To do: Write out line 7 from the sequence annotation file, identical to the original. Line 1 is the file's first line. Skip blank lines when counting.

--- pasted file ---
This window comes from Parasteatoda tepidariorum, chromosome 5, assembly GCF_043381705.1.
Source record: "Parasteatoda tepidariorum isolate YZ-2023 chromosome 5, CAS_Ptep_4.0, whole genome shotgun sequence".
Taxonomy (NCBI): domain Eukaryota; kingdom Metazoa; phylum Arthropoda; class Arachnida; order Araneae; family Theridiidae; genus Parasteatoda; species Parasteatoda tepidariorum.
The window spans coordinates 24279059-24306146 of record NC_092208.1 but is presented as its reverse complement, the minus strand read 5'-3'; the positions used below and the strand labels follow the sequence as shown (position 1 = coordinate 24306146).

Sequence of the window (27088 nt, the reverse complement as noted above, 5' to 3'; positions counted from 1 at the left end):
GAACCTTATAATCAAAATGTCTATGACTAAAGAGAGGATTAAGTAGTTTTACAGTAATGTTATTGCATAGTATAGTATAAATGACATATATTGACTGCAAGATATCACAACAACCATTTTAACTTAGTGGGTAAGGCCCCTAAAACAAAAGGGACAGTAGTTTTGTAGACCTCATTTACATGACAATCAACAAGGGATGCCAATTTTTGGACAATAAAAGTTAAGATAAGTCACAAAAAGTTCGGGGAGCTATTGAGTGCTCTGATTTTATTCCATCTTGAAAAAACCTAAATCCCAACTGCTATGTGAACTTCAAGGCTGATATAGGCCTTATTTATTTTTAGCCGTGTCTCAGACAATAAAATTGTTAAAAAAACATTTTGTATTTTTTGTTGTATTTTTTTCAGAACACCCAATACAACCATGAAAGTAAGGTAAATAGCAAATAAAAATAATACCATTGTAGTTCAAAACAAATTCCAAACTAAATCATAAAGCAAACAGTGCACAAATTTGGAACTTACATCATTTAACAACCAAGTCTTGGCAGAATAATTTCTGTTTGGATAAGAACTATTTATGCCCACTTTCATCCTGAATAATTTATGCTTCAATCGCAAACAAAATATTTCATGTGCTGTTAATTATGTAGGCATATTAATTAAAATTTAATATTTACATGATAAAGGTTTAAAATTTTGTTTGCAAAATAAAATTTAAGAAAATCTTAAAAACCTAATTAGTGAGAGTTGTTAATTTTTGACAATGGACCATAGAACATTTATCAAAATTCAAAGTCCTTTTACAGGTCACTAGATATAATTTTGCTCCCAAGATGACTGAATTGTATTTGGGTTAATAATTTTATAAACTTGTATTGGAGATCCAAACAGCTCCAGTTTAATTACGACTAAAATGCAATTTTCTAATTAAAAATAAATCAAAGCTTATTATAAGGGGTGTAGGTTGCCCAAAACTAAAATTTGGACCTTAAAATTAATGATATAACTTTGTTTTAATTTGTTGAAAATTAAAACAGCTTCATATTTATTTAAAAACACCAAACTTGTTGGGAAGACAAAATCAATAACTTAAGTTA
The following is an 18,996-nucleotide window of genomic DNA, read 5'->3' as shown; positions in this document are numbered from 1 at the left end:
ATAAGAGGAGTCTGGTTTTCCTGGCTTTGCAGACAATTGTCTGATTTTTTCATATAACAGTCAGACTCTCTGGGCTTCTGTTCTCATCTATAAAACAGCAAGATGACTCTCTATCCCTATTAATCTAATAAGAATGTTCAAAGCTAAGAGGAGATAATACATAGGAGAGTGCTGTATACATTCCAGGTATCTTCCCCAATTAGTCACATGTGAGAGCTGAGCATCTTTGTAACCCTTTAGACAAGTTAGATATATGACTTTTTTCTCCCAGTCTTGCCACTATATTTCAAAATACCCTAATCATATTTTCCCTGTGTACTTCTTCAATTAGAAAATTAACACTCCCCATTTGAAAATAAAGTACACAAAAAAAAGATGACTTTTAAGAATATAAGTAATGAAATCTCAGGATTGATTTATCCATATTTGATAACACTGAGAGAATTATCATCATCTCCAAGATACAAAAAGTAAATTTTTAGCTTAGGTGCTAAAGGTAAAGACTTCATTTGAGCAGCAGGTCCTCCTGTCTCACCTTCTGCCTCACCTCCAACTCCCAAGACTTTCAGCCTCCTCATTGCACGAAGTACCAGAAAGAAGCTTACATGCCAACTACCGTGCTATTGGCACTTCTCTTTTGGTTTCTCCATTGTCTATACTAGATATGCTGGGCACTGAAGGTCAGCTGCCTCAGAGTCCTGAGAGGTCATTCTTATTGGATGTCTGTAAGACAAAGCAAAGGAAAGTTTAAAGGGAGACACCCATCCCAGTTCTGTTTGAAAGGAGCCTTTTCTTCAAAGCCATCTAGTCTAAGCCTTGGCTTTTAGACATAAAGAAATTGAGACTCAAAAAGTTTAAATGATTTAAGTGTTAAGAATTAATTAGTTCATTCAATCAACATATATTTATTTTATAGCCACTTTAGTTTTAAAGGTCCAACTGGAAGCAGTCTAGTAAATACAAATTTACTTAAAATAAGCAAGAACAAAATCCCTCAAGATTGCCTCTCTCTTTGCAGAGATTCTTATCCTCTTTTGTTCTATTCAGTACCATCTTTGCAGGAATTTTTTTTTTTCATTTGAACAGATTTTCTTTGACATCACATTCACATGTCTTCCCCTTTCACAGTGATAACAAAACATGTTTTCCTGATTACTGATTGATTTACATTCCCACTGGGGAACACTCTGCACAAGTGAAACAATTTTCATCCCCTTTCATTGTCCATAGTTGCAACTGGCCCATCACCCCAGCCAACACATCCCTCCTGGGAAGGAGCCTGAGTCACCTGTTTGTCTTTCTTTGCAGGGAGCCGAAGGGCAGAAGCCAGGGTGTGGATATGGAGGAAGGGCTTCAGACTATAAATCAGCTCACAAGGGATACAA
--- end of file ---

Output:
The following is an 18,996-nucleotide window of genomic DNA, read 5'->3' as shown; positions in this document are numbered from 1 at the left end: